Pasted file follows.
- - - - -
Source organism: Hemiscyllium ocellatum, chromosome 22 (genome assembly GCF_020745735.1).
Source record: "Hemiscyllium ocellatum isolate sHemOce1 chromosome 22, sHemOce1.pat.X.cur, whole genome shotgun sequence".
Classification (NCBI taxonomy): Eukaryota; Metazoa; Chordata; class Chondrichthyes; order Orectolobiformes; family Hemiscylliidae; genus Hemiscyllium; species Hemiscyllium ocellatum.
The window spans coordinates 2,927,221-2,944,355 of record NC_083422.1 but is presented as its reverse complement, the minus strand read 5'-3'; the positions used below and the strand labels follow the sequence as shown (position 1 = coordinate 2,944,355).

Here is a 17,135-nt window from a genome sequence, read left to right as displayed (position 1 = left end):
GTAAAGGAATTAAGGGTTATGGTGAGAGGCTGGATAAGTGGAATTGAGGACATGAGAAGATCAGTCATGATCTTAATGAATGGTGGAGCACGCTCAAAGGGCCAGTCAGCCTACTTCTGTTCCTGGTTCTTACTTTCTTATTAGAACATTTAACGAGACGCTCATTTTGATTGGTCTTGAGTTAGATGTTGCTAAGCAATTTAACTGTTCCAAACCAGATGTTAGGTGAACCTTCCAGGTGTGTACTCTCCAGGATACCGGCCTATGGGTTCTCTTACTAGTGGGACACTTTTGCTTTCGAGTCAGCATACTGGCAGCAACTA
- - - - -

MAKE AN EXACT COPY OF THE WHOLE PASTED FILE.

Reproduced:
Source organism: Hemiscyllium ocellatum, chromosome 22 (genome assembly GCF_020745735.1).
Source record: "Hemiscyllium ocellatum isolate sHemOce1 chromosome 22, sHemOce1.pat.X.cur, whole genome shotgun sequence".
Classification (NCBI taxonomy): Eukaryota; Metazoa; Chordata; class Chondrichthyes; order Orectolobiformes; family Hemiscylliidae; genus Hemiscyllium; species Hemiscyllium ocellatum.
The window spans coordinates 2,927,221-2,944,355 of record NC_083422.1 but is presented as its reverse complement, the minus strand read 5'-3'; the positions used below and the strand labels follow the sequence as shown (position 1 = coordinate 2,944,355).

Here is a 17,135-nt window from a genome sequence, read left to right as displayed (position 1 = left end):
GTAAAGGAATTAAGGGTTATGGTGAGAGGCTGGATAAGTGGAATTGAGGACATGAGAAGATCAGTCATGATCTTAATGAATGGTGGAGCACGCTCAAAGGGCCAGTCAGCCTACTTCTGTTCCTGGTTCTTACTTTCTTATTAGAACATTTAACGAGACGCTCATTTTGATTGGTCTTGAGTTAGATGTTGCTAAGCAATTTAACTGTTCCAAACCAGATGTTAGGTGAACCTTCCAGGTGTGTACTCTCCAGGATACCGGCCTATGGGTTCTCTTACTAGTGGGACACTTTTGCTTTCGAGTCAGCATACTGGCAGCAACTA